Eveline, a short story by Donal Ryan-Dubliners 100
This story could have gone either way. As of all the stories in this book. Luckily it went the good way. Donal Ryan is a rather good writer, we know this. He has written two superb novels, which I enjoyed. He sees Ireland so he was the top choice for a retake of any of the Dubliners’ stories. He was given Eveline.
He subtly brings the old story of Eveline to a modern Ireland in a non stereotypical way. In this story we get asylum seekers and welcome parties. He adjusts and changes small details likes the sex of the narrator, who is a man called Eveline. This was a brilliant touch and only adds to the domineering force of Eveline’s mother within this story. In Donal Ryan’s take of Eveline, we get the full-on character of the mother as opposed to the father in Joyce’s. The narrator is feminised and weak, firstly with his name and we get some wonderful flashbacks to when he was little. Again, in a similar way that Joyce does with his Eveline.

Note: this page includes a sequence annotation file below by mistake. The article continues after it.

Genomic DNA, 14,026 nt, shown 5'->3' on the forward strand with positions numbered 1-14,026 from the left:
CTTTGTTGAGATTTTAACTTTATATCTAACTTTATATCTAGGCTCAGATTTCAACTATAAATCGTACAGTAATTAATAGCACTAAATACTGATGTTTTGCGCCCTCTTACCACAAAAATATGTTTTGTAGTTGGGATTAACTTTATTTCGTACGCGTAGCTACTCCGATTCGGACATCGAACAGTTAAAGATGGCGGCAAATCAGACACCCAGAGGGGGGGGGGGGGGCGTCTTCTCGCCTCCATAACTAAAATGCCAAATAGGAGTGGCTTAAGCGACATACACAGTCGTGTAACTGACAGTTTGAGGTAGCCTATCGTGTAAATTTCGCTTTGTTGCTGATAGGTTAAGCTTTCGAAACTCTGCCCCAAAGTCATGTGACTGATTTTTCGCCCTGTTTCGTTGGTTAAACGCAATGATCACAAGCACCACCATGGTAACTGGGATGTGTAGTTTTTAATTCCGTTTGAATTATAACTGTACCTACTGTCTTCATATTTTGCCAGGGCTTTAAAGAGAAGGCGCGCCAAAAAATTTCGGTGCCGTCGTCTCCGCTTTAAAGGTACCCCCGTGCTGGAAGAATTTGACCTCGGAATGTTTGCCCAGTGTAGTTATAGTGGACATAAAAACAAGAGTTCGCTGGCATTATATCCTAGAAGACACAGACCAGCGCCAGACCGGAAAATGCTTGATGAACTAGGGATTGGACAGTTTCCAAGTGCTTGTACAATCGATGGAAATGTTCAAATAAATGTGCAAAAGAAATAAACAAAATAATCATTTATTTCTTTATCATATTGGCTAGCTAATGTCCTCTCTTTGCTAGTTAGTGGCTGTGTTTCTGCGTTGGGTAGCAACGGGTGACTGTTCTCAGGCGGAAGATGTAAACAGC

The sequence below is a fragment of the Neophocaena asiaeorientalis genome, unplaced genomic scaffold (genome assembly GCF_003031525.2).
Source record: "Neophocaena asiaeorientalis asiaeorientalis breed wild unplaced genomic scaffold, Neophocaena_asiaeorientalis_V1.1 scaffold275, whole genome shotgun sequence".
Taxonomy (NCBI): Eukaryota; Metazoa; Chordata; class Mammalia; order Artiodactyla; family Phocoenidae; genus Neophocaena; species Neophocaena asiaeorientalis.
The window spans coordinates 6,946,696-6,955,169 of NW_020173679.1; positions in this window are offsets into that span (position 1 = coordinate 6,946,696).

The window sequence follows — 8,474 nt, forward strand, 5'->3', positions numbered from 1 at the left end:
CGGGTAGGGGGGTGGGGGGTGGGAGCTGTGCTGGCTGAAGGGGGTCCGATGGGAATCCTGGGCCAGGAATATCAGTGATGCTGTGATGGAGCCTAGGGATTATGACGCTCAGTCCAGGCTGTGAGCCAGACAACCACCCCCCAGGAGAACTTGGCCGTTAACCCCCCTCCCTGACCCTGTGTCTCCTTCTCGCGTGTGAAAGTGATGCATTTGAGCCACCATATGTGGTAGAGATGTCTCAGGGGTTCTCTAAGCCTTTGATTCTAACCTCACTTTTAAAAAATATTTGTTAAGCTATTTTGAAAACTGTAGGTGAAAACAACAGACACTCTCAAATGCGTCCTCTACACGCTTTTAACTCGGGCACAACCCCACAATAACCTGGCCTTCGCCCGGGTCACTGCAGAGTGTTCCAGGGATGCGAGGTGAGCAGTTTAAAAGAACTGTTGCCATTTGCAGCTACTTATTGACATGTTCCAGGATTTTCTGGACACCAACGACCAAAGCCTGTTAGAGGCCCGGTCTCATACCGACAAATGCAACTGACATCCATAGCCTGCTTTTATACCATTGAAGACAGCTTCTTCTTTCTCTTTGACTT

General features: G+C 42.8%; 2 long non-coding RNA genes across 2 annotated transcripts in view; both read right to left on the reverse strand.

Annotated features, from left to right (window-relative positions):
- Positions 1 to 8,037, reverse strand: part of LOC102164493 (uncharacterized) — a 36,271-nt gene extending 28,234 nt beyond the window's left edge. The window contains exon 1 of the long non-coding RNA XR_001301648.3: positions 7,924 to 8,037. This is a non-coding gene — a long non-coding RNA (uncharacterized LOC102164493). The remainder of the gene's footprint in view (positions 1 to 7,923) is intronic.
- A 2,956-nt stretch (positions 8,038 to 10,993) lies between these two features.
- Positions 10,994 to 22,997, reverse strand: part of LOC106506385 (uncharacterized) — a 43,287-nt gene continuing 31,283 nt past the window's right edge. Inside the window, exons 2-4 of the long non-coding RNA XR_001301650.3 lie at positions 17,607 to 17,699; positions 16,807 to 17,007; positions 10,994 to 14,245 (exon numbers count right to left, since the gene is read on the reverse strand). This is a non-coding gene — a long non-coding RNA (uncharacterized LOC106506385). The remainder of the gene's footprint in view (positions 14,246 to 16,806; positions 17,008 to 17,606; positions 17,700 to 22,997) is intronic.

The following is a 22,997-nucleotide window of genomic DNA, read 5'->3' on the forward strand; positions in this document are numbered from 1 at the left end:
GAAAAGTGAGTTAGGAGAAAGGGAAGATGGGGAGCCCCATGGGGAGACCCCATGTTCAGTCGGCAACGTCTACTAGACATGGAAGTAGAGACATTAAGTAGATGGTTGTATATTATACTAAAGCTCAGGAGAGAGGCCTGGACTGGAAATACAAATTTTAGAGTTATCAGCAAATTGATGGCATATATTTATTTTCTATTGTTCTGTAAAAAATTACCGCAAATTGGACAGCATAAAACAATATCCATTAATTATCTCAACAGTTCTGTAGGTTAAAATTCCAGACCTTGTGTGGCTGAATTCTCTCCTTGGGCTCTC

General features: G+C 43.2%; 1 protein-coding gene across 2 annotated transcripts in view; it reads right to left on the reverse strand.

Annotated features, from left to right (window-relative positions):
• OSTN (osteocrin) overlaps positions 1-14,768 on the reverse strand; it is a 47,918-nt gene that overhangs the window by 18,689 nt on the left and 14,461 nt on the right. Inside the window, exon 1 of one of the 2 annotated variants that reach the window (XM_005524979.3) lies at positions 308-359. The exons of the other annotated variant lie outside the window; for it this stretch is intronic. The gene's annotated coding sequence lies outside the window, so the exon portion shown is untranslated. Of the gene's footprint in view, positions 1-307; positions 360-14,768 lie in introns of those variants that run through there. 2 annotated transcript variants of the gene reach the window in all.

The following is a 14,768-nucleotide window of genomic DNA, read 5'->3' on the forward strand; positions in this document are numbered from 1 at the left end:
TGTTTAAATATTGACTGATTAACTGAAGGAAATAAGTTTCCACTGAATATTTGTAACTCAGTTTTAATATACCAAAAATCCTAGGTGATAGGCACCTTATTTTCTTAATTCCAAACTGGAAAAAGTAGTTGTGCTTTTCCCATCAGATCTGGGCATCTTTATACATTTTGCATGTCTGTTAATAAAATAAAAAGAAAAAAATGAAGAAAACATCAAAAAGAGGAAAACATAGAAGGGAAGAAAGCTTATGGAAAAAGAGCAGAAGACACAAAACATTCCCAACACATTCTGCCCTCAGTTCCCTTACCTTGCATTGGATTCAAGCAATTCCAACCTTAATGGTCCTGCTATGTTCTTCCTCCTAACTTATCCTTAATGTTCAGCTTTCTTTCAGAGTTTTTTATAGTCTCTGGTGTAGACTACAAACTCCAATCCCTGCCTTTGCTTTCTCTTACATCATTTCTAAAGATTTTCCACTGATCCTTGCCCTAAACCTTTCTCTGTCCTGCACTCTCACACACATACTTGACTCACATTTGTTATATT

Eveline meets a lady called Hope. These names are chosen so well! Hope is all that hope should not signify. An aggressive and bitter lady who is seeking refuge in Ireland, something she hopes Eveline might be able to help her with. Hope is quite the attractive, young lady so of course, Eveline wants to help her, The struggle between the guilt of leaving his mother and dedicating his life to Hope is something we read into in Joyce’s story but Ryan brings the story on further by letting the reader see what a hopeless, pointless deed it would be if he were to give his mother up for Hope. Indeed, it summarises the character of Eveline as well as Joyce could have done.
Donal can write short stories as well as novels. Damn him.
Eveline by Donal Ryan is published in Dubliners 100, by Tramp Press and edited by Thomas Morris